Photometrically distinct compact nuclei have been known for a while to reside in the centers of bulgeless, weakly active or inactive late-type disks (e.g., Kormendy & McClure 1993; Matthews & Gallagher 1997). Extensive surveys with the HST show, however, that distinct pointlike or compact nuclei are the rule rather than the exception in the centers of all sorts of disk galaxies.
An optical (V, WFPC2) and near-infrared (H, J, NICMOS) survey of ~ 100 intermediate-type, Sb-Sc spirals shows that ~ 70% of these systems host distinct nuclei with visual absolute magnitudes -8 MV -16, comparable at the bright end with young super star clusters in starbursting galaxies (Carollo et al. 1997a, 1998, 2002). Some of these nuclei appear pointlike in the HST images. However, many are marginally resolved with half-light radii ~ 0."1-0."2, corresponding to linear scales of a few to up to ~ 20 pc. These nuclei cover a large range of colors in the range -0.5 mag V - H 3 mag. Statistically, the distribution of V - H colors is broader for the nuclei than for the surrounding galactic structure; this suggests that star formation, AGN activity, dust reddening, or a combination of these is generally present in the nuclei embedded in intermediate-type hosts. Most of the nuclei, at HST resolution, are located at the galaxy centers and appear to be round, star-cluster-like, structures. However, in some cases the nuclei are offset from the isophotal/dynamical centers of the host galaxies or show some degree of elongation (as it is the case for, e.g., the nucleus of M33; Kormendy & McClure 1993; Lauer et al. 1998; Matthews et al. 1999). Both the displacement, which is typically of a few tens of parsecs, and the elongation appear to be uncorrelated with either the luminosity and color of the nucleus, or with the galaxy type. Searches for trends with other galactic subcomponents reveal no clear relationship between the distinct nuclei and nuclear (or even larger-scale) bars: bars are neither ubiquitous nor unusual in nucleated intermediate-type spirals. Some of the nuclei are embedded in exponential-type bulges; actually, every such bulge in this sample hosts a distinct nucleus in its isophotal center or slightly offset from it. These nuclei have low to moderate luminosities, -8 mag MV -12 mag. Selection effects may be present. Brighter nuclei are typically embedded in very complex circumnuclear structures that do not allow for the derivation of reliable bulge parameters. Moreover, exponential-type bulges lying under substantial circumnuclear structure but hosting no central nucleus would also, for similar reasons, drop from the sample. The nuclei that have been identified inside the exponential-type bulges have colors compatible with those arising from stellar populations. Under the assumption of no dust reddening, average stellar ages of ~ 1 Gyr are inferred for these relatively faint central star clusters; these ages, in turn, imply masses of about 106 to 108 M.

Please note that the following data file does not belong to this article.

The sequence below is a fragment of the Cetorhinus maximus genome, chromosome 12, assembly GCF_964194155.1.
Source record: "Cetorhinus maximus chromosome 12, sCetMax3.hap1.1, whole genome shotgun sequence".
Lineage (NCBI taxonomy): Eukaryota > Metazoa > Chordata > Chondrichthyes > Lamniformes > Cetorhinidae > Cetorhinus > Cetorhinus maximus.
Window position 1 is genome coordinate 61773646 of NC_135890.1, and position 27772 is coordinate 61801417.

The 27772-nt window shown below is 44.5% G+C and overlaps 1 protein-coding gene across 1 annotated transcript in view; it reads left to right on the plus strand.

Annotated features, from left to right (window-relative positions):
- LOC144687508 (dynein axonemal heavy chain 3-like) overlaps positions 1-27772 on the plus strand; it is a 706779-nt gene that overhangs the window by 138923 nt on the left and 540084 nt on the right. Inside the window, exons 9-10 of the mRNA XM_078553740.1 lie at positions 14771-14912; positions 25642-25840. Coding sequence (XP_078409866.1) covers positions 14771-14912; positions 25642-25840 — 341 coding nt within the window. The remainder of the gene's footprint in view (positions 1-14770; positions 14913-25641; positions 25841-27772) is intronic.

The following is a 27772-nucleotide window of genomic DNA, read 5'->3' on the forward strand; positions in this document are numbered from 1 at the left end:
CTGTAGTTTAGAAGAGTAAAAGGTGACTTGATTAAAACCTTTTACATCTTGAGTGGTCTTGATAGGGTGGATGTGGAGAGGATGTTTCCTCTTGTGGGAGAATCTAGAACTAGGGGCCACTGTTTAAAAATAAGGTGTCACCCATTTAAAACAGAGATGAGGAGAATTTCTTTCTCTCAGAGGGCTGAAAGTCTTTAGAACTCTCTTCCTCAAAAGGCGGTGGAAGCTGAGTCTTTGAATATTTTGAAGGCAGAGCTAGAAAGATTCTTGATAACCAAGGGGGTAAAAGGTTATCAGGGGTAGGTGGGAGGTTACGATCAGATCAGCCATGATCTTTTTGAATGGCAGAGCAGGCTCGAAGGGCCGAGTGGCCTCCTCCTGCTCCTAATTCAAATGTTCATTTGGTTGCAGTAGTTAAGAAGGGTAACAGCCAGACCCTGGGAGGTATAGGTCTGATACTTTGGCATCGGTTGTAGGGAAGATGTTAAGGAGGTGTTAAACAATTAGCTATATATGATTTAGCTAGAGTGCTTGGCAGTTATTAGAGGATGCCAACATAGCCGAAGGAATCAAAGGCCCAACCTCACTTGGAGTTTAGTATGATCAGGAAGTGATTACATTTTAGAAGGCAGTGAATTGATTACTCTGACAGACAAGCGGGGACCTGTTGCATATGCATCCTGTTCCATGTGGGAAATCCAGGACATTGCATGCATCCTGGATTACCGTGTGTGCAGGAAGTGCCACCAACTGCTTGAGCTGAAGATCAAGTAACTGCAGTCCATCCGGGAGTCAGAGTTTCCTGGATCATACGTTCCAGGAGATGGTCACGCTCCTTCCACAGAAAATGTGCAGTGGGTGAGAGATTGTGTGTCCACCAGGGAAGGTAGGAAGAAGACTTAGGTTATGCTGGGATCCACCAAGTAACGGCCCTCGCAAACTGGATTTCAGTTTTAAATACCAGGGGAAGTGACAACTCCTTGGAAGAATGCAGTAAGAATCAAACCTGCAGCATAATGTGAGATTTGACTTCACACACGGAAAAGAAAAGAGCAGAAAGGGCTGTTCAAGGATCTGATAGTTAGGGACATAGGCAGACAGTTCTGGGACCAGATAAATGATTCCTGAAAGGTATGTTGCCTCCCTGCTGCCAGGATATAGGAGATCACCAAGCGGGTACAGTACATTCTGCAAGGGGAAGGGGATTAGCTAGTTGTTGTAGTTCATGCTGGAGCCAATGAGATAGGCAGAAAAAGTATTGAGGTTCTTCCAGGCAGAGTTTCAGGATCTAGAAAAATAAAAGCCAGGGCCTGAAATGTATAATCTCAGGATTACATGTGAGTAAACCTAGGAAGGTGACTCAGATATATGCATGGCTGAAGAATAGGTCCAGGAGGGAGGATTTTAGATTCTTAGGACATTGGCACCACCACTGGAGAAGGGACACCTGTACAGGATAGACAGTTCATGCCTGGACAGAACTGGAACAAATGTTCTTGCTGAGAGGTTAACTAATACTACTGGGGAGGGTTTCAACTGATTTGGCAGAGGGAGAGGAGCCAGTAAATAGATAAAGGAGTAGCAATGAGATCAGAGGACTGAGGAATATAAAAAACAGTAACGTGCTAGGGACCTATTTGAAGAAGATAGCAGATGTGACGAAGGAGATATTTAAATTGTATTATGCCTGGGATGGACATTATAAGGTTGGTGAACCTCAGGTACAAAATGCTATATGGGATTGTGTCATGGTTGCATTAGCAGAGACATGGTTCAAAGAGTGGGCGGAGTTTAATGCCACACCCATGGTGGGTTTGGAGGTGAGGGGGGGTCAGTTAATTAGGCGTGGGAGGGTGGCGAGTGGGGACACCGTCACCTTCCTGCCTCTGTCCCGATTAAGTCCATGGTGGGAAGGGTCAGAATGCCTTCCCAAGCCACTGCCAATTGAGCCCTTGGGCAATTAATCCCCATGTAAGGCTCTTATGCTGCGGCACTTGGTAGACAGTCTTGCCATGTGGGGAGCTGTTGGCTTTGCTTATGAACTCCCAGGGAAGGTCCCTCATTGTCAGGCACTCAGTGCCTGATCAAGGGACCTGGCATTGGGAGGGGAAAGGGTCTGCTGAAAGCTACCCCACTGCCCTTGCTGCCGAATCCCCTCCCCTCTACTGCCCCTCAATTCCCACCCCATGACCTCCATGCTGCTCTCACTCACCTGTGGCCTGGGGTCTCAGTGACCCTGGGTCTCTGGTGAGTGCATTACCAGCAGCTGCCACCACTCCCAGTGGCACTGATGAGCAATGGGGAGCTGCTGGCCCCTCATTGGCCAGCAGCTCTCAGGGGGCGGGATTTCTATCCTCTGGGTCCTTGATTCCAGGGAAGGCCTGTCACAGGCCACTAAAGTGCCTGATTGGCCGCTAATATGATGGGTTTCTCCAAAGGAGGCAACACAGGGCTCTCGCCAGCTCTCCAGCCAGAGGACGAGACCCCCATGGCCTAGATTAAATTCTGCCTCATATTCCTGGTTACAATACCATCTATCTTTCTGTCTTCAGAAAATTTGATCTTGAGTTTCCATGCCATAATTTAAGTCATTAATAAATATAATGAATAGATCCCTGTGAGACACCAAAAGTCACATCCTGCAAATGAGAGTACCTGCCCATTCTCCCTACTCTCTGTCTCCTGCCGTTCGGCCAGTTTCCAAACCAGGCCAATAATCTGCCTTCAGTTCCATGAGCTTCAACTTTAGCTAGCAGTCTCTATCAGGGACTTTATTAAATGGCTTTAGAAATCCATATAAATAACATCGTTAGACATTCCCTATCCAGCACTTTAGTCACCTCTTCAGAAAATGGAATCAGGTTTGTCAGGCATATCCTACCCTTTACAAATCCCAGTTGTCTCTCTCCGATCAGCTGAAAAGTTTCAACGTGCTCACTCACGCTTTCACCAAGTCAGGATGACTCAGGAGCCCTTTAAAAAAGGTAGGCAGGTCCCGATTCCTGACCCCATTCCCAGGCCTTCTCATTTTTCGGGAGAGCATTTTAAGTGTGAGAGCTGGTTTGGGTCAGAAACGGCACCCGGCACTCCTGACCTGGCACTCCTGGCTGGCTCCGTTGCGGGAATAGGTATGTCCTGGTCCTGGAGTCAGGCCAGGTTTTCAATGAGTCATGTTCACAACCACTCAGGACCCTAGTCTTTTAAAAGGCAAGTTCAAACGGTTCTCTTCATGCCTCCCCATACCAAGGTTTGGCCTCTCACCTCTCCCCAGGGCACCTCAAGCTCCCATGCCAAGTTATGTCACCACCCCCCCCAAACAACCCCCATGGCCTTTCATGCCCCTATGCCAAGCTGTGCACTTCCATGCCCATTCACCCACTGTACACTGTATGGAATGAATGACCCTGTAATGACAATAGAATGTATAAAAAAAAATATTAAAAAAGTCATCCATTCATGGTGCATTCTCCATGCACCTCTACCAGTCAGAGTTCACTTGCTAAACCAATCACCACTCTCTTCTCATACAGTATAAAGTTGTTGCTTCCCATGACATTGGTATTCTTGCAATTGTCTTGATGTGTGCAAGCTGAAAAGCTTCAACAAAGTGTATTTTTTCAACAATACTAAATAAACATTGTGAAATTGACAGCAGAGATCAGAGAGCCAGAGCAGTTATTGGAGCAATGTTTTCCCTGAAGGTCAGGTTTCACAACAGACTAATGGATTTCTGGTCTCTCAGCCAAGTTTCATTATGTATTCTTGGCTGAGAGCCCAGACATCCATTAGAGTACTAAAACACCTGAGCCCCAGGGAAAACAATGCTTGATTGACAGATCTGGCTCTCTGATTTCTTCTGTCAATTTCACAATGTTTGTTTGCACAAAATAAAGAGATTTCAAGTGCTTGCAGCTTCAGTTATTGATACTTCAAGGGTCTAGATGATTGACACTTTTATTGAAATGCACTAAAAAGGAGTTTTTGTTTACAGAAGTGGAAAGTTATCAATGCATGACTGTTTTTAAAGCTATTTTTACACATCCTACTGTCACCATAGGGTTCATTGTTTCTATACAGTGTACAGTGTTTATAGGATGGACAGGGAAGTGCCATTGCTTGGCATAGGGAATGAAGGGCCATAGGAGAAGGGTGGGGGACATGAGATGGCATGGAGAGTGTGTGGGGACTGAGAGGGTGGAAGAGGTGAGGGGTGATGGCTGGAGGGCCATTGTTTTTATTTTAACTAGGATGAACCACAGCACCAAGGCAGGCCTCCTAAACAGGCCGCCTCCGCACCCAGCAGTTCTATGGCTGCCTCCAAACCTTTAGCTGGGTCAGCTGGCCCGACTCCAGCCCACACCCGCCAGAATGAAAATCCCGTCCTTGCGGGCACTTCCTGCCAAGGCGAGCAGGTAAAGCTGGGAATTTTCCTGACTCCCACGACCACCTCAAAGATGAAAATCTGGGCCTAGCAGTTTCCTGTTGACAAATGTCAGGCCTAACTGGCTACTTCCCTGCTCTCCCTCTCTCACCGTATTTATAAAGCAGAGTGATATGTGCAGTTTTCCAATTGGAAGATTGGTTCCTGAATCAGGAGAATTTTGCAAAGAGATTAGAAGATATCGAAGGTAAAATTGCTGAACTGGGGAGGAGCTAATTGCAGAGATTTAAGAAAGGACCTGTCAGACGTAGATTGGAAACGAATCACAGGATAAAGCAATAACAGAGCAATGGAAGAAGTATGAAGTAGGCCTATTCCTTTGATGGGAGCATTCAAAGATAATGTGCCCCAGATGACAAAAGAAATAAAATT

Studies of large samples of Scd and later-type disks also find compact, distinct nuclei, identified as "star clusters," in about 75% of the population (Böker et al. 2002). Their distribution of absolute luminosities has a FWHM of about 4 mag and a median value of MI = -11.5 mag. These luminosities, as well as the sizes of these star clusters, are comparable to those of the nuclei embedded in the earlier-type galaxies. For 10 nuclei in the Böker et al. (2002) sample, Walcher et al. (2003) report spectroscopic estimates for the stellar ages that are smaller than about 1 Gyr, and masses of the nuclei estimated from stellar velocity dispersions in the range 106 - 108 M. These masses are similar to the photometry-based mass estimates derived for the clusters embedded in the exponential-type bulges, and are one order of magnitude higher than expected from stellar synthesis models. These authors interpret this discrepancy as due to old(er) stellar generations contributing to the total mass of the nuclei. They conclude that the nuclei of late-type disks are grown in multiple star formation events, and suggest that this mechanism may contribute to the formation of Kormendy's pseudo-bulges.
At the other extreme of the Hubble sequence, the large majority of the early-type spiral galaxies that host massive bulges also require a central component, in addition to the bulge and the disk, to reproduce the observed light profiles (Balcells et al. 2003). In most cases, this additional component appears to be a point source at the resolution of NICMOS on the HST. Balcells et al. point out that in ground-based data these additional light contributions cannot be disentangled from the bulge light and may produce overestimates of the derived Sérsic n parameter (see Section 1.3).